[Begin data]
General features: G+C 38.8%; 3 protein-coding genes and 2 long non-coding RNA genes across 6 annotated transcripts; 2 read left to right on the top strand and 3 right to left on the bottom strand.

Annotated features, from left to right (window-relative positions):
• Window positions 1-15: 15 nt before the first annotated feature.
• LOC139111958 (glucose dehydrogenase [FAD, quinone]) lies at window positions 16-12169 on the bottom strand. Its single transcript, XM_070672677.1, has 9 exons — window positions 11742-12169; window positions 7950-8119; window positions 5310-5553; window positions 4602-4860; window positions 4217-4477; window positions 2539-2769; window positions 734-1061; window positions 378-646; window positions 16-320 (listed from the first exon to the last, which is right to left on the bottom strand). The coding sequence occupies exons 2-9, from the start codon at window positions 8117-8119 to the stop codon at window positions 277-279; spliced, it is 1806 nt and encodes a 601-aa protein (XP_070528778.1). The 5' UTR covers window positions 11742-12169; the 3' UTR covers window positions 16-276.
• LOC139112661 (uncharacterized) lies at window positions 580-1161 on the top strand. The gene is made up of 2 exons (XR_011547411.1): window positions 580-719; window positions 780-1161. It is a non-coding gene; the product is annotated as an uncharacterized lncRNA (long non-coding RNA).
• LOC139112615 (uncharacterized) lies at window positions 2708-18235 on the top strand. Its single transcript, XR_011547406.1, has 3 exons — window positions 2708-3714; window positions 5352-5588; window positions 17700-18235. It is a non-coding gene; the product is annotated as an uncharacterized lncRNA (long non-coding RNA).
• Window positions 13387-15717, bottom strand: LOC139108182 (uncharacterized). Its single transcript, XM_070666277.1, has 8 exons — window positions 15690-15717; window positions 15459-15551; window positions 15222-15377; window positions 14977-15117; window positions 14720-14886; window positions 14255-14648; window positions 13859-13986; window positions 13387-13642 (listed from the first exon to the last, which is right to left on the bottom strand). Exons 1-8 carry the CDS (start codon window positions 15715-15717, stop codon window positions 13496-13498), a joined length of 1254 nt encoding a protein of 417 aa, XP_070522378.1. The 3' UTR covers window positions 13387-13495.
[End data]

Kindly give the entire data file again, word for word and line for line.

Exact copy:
General features: G+C 38.8%; 3 protein-coding genes and 2 long non-coding RNA genes across 6 annotated transcripts; 2 read left to right on the top strand and 3 right to left on the bottom strand.

Annotated features, from left to right (window-relative positions):
• Window positions 1-15: 15 nt before the first annotated feature.
• LOC139111958 (glucose dehydrogenase [FAD, quinone]) lies at window positions 16-12169 on the bottom strand. Its single transcript, XM_070672677.1, has 9 exons — window positions 11742-12169; window positions 7950-8119; window positions 5310-5553; window positions 4602-4860; window positions 4217-4477; window positions 2539-2769; window positions 734-1061; window positions 378-646; window positions 16-320 (listed from the first exon to the last, which is right to left on the bottom strand). The coding sequence occupies exons 2-9, from the start codon at window positions 8117-8119 to the stop codon at window positions 277-279; spliced, it is 1806 nt and encodes a 601-aa protein (XP_070528778.1). The 5' UTR covers window positions 11742-12169; the 3' UTR covers window positions 16-276.
• LOC139112661 (uncharacterized) lies at window positions 580-1161 on the top strand. The gene is made up of 2 exons (XR_011547411.1): window positions 580-719; window positions 780-1161. It is a non-coding gene; the product is annotated as an uncharacterized lncRNA (long non-coding RNA).
• LOC139112615 (uncharacterized) lies at window positions 2708-18235 on the top strand. Its single transcript, XR_011547406.1, has 3 exons — window positions 2708-3714; window positions 5352-5588; window positions 17700-18235. It is a non-coding gene; the product is annotated as an uncharacterized lncRNA (long non-coding RNA).
• Window positions 13387-15717, bottom strand: LOC139108182 (uncharacterized). Its single transcript, XM_070666277.1, has 8 exons — window positions 15690-15717; window positions 15459-15551; window positions 15222-15377; window positions 14977-15117; window positions 14720-14886; window positions 14255-14648; window positions 13859-13986; window positions 13387-13642 (listed from the first exon to the last, which is right to left on the bottom strand). Exons 1-8 carry the CDS (start codon window positions 15715-15717, stop codon window positions 13496-13498), a joined length of 1254 nt encoding a protein of 417 aa, XP_070522378.1. The 3' UTR covers window positions 13387-13495.